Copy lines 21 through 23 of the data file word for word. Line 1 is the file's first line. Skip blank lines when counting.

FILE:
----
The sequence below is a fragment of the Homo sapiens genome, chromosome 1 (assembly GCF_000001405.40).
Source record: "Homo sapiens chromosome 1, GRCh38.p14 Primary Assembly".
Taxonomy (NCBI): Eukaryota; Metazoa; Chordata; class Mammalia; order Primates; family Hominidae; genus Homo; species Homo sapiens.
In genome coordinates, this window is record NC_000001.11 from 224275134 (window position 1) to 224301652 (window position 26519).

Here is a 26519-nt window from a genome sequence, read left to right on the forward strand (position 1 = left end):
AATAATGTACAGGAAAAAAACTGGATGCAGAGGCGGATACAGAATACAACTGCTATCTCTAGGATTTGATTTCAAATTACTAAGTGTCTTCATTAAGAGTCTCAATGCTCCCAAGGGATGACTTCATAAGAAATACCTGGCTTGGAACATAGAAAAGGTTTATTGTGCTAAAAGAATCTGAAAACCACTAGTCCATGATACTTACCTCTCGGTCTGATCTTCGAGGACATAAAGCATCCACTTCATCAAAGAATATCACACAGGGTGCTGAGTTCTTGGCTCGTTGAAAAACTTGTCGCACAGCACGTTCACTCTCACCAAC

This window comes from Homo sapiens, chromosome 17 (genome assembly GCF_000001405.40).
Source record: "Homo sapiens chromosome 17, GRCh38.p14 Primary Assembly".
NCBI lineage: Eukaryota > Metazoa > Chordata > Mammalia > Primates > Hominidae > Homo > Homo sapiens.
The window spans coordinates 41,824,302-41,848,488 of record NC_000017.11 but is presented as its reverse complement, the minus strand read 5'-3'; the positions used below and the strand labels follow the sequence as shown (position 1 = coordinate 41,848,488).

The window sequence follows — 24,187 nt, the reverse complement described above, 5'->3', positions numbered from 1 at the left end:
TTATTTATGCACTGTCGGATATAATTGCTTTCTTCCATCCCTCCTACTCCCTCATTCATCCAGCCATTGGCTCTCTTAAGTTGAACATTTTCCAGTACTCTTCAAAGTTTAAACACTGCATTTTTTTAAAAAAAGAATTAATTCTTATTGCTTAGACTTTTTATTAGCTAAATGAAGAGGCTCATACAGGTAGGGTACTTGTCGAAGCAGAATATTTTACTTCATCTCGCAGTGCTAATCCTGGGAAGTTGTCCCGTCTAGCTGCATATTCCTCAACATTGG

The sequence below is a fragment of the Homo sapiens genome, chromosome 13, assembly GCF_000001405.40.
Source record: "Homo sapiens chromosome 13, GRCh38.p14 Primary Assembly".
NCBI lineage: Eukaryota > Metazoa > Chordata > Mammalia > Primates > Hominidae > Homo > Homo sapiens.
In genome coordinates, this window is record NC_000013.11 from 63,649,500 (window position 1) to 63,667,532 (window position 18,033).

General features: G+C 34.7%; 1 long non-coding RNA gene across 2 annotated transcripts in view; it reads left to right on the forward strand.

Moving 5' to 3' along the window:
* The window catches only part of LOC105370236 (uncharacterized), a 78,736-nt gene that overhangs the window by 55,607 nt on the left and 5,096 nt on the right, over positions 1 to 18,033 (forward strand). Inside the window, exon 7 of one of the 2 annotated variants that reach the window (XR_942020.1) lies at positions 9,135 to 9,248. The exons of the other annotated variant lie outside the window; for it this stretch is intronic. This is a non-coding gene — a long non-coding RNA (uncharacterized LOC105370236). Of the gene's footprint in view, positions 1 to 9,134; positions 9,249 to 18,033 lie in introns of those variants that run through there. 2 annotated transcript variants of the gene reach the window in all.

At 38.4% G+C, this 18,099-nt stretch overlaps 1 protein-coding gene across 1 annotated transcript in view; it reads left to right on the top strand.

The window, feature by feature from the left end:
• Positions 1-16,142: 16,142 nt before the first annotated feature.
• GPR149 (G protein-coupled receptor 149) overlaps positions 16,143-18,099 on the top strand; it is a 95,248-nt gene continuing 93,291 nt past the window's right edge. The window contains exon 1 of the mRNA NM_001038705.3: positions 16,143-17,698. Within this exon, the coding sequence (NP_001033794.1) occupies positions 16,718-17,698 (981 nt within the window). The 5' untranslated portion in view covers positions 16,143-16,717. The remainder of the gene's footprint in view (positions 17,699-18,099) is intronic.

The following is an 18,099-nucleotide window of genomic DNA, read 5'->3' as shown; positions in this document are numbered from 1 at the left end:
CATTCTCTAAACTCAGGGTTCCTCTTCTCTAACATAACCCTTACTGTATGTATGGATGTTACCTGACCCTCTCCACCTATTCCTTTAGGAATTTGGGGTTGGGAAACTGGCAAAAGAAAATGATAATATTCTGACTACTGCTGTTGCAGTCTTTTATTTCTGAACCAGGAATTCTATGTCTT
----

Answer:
The window, feature by feature from the left end:
• Positions 1-16,142: 16,142 nt before the first annotated feature.
• GPR149 (G protein-coupled receptor 149) overlaps positions 16,143-18,099 on the top strand; it is a 95,248-nt gene continuing 93,291 nt past the window's right edge. The window contains exon 1 of the mRNA NM_001038705.3: positions 16,143-17,698. Within this exon, the coding sequence (NP_001033794.1) occupies positions 16,718-17,698 (981 nt within the window). The 5' untranslated portion in view covers positions 16,143-16,717. The remainder of the gene's footprint in view (positions 17,699-18,099) is intronic.